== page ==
Knowledge intensive support functions are often sourced globally
From a policy-making point of view, the relatively large share of businesses that have sourced their knowledge-intensive R&D and engineering functions abroad could be a worry, as the EU has a political focus on furthering R&D as part of the Europe 2020 strategy for European businesses to stay globally competitive. Typically, 15 % to 20 % of enterprises carrying out international sourcing are moving R&D and engineering functions abroad (see Figure 7), though it is important to emphasise that over half (53 %) of the international sourcing of R&D and engineering functions is being moved to other EU Member States.
In a first wave, many manufacturing enterprises in EU-15 moved their core production functions to the Member States which joined the EU in 2004 and 2007. Interestingly, some Member States report relatively high shares of R&D and engineering functions sourced abroad in the second wave. In contrast, these knowledge-intensive support functions are rarely moved abroad in the Netherlands and France.
Insourcing dominant due to multinational enterprises
Multinational enterprises are the drivers of globalisation and this is also the case with international sourcing. The survey distinguishes between international sourcing to a foreign affiliate or daughter company within the same multinational enterprise group — so-called insourcing — and sourcing to external providers, called outsourcing. Evidence for the key role of multinationals in international sourcing is supported by the fact that for most countries, 70 % to 80 % of sourcing enterprises are carrying out insourcing, while only 30 % to 40 % were outsourcing their business functions abroad (see Figure 8). Only in some of the Member States which joined the EU in 2004 and 2007 was outsourcing used by a majority of enterprises sourcing internationally. This can probably be explained to a large extent by the fact that few domestic enterprises in these countries are multinationals, and so have fewer opportunities to insource internationally.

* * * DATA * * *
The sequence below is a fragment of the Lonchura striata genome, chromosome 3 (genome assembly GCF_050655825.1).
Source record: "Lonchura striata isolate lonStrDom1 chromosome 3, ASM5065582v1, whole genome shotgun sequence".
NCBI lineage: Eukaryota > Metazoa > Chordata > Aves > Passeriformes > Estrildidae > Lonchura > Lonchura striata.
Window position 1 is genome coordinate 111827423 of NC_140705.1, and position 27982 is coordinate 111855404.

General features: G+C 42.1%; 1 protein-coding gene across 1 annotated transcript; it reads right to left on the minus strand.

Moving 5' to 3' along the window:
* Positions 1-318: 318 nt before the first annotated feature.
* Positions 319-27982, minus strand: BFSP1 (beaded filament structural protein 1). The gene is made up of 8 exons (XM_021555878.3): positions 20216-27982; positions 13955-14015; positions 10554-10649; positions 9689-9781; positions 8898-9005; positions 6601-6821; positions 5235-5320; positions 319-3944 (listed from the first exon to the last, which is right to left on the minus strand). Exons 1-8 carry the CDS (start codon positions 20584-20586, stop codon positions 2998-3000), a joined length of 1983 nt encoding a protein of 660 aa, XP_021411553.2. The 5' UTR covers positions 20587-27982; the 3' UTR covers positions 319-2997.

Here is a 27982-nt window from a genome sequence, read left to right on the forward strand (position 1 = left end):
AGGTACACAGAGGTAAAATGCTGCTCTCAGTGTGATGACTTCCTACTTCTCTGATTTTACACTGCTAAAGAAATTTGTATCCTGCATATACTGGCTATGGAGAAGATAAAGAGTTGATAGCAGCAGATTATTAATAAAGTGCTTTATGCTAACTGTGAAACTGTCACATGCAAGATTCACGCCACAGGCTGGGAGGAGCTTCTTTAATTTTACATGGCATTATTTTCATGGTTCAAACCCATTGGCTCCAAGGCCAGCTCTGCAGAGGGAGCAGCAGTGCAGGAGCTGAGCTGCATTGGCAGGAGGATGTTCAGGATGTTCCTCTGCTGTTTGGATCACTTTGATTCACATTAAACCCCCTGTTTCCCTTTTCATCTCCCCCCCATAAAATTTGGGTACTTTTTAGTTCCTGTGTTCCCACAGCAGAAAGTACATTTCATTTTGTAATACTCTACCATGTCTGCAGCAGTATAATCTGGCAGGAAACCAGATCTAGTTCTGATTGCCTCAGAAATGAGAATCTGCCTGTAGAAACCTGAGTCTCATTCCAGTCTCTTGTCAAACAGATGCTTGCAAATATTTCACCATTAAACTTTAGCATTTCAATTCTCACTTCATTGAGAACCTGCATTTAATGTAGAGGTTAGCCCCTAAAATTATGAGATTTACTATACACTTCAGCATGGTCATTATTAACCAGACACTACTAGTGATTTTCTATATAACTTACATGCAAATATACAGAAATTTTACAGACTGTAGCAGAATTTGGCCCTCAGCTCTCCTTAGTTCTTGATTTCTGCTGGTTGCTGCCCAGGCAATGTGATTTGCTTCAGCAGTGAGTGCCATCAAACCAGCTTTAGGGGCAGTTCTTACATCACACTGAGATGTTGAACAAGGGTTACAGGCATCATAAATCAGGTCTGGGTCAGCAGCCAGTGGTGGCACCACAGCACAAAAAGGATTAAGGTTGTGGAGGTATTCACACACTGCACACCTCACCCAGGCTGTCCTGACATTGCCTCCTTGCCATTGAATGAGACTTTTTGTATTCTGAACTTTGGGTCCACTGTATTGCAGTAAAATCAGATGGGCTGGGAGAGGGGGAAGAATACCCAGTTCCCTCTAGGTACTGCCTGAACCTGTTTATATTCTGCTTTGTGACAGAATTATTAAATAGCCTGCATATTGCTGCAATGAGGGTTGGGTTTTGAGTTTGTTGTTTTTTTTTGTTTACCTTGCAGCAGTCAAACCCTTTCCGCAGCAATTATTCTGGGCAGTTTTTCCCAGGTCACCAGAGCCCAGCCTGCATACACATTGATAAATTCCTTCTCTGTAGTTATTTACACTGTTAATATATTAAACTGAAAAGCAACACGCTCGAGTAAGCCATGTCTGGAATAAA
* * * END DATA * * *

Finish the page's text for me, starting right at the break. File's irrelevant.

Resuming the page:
Cost cutting drives international sourcing
In most countries, the main reason businesses moved functions abroad between 2009 and 2011 was to cut labour and other costs (see Figure 9). This was particularly important for enterprises in high labour costs countries, such as the Nordic countries. Finland, Denmark and Sweden topped the list of those citing cost cutting as the main reason for international sourcing, followed by Belgium, Ireland and Norway. These results confirm the pattern seen in 2001-2006, but interestingly, cutting labour costs was less important in many countries in the latest survey than it was in the previous one (Portugal, Norway, the Netherlands, Denmark and Ireland). In contrast, Romania, Estonia, Portugal, and Latvia, with low labour costs, attach much less importance to cutting those costs when moving business functions abroad. For these countries, cutting other costs appeared to be a more important driver for international sourcing.
Group heads take strategic decisions on international sourcing
Multinational enterprises are driving the globalisation process also in terms of moving business functions abroad. The way they organise their global value chains is very important in achieving competitiveness, so strategic decisions on international sourcing are often made by global group heads and implemented by their foreign affiliates. In seven out of the 15 countries taking part in the survey, more than half the enterprises reported a strategic decision taken by the group head as a very important factor for international sourcing (see Figure 10). Access to new markets can influence the decision to relocate business functions, particularly for global enterprises. Often, access to new markets requires new or expanded activities abroad, — typically through existing or new affiliates. This is not counted as international sourcing, since no moving of business functions is involved (see methodological notes). So access to new markets is not ranked very high as a reason for moving business functions abroad. Roughly 10-20 per cent of enterprises cited access to new markets as a very important reason for international sourcing. Interestingly, Portuguese enterprises rank new markets very high, possibly driven by growth in Brazil, an obvious and historically important market (see Figure 11). Access to new markets was more important in the 2001-2006 survey (between 11 % and 79 %, overall 37 %) than for 2009-2011 (between 5 % and 55 %, overall 14 %), probably influenced by the global economic climate in these periods.